Since 2001, Renee has been the producing force behind KET’s legislative coverage that has been recognized by the Kentucky Associated Press and the National Educational Telecommunications Association. Under her leadership, KET has expanded its portfolio of public affairs content to include a daily news and information program, Kentucky Supreme Court coverage, townhall-style forums, and multi-platform program initiatives around issues such as opioid addiction and youth mental health.  

Renee has also earned top awards from the Ohio Valley Chapter of the National Academy of Television Arts and Sciences (NATAS), with three regional Emmy awards. In 2023, she was inducted into the Silver Circle of the NATAS, one of the industry’s highest honors recognizing television professionals with distinguished service in broadcast journalism for 25 years or more.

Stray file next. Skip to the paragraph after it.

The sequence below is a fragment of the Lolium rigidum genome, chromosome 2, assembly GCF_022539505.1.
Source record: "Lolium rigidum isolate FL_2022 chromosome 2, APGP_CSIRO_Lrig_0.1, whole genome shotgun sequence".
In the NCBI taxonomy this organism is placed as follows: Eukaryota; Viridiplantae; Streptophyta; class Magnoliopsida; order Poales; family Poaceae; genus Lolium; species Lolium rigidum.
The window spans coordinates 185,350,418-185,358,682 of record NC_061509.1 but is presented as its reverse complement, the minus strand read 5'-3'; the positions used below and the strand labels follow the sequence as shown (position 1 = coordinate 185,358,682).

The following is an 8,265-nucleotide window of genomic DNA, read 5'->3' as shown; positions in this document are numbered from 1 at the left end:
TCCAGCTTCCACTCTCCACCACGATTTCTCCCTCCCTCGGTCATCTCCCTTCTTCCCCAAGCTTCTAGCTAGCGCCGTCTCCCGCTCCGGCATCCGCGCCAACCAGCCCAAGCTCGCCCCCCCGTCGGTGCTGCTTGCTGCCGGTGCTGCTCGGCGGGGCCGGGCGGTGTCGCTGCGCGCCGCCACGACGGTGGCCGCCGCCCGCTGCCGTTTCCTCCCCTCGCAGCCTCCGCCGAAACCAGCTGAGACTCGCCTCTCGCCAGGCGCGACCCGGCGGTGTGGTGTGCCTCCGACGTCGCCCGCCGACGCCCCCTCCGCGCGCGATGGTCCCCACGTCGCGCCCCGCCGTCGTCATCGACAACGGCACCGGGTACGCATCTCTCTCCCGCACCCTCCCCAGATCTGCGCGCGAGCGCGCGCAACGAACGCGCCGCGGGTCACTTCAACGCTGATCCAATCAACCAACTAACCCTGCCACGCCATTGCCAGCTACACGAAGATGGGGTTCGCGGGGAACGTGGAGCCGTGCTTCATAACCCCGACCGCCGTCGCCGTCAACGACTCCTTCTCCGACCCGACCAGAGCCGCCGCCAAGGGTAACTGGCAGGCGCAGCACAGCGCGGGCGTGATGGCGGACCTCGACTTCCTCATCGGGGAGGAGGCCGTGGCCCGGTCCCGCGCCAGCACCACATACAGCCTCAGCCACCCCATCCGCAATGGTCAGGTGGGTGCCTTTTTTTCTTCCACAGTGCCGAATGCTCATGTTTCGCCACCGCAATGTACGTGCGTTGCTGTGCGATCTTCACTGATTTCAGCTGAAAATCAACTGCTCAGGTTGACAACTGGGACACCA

Already an inductee into the Kentucky Civil Rights Hall of Fame (2017), Renee expands her hall of fame status with induction into Western Kentucky University’s Hall of Distinguished Alumni in November of 2023.  

In February of 2023, Renee graced the front cover of Kentucky Living magazine with a centerfold story on her 25 years of service at KET and even longer commitment to public media journalism. 

In addition to honors from various educational, civic, and community organizations, Renee has earned top honors from the Associated Press and has twice been recognized by Mental Health America for her years-long dedication to examining issues of mental health and opioid addiction.